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Br J Dermatol. 2009 Dec;161(6):1248-54. doi: 10.1111/j.1365-2133.2009.09327.x. Epub 2009 Jun 4.

Low bone mineral density in adult patients with moderate to severe atopic dermatitis.

Author information

1
Department of Dermatology and Allergology, University Medical Center Utrecht, Inhouse postnumber G02.124, Utrecht, the Netherlands. i.haeck@umcutrecht.nl

Abstract

BACKGROUND:

Atopic dermatitis (AD) is a chronic inflammatory skin disease commonly treated with topical corticosteroids. The inflammatory nature of this disorder and the use of topical corticosteroids represent potential risk factors for bone loss.

OBJECTIVES:

The aim was to assess the prevalence of osteoporosis and osteopenia in adult patients with moderate to severe AD. In addition, the associations between topical/oral corticosteroid use and bone mineral density (BMD) and between disease activity and BMD were studied.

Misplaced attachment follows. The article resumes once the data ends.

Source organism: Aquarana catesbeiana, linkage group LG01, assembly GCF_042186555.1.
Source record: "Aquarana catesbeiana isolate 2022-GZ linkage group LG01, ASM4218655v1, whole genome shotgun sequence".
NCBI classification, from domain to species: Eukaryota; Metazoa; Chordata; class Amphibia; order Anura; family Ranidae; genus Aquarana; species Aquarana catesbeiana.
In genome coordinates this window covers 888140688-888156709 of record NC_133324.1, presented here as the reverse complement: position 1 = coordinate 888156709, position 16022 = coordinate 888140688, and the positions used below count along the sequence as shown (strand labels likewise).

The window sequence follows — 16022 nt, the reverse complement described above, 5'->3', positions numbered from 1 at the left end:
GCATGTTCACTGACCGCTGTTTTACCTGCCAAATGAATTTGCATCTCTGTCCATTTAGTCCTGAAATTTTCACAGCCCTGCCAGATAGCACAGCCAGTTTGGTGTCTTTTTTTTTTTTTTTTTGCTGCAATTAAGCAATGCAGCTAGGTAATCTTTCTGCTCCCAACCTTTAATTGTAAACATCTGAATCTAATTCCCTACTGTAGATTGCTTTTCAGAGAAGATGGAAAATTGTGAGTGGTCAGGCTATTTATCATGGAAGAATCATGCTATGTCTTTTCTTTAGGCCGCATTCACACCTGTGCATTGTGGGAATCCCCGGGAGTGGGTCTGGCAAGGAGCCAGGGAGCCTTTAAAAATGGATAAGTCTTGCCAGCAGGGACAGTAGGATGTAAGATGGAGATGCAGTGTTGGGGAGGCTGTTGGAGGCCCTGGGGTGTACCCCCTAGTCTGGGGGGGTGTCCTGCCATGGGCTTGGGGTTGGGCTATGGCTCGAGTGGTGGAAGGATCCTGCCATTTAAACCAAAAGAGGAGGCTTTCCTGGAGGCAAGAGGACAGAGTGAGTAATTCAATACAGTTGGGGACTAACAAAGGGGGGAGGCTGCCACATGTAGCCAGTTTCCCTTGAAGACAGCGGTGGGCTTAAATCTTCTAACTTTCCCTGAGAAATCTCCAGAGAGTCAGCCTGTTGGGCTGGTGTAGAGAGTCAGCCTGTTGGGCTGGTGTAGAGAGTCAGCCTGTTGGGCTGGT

PATIENTS AND METHODS:

We studied 125 adult patients with moderate to severe AD. Using dual-energy X-ray absorptiometry, BMD was measured at lumbar spine and hips. The cumulative dose of topical and oral corticosteroids was calculated from pharmacy prescription records. Lifestyle parameters were collected by a questionnaire. Biochemical parameters of bone metabolism and disease activity [serum concentration of thymus and activation-regulated chemokine (TARC) levels] were also measured.

RESULTS:

Osteoporosis was documented in six patients (4.8%) and osteopenia in 41 patients (32.8%); 30.4% of the patients had a Z-score <or= -1 (low BMD), with more men (43.8%) than women (16.4%) affected. There was no significant association between low BMD and biochemical parameters of bone metabolism, serum TARC levels and cumulative dose of topical and oral corticosteroids during the 5 years prior to inclusion.

CONCLUSIONS:

We document a Z-score <or= -1 in about one-third of predominantly male patients with moderate to severe AD, being independent of the cumulative dose of topical and corticosteroids used within 5 years prior to study. Whether the relatively high prevalence of low BMD is due to the cumulative dose of topical corticosteroids beyond 5 years prior to the study or the chronicity of the underlying inflammatory process or a combination of these, remains to be established.

[Indexed for MEDLINE]

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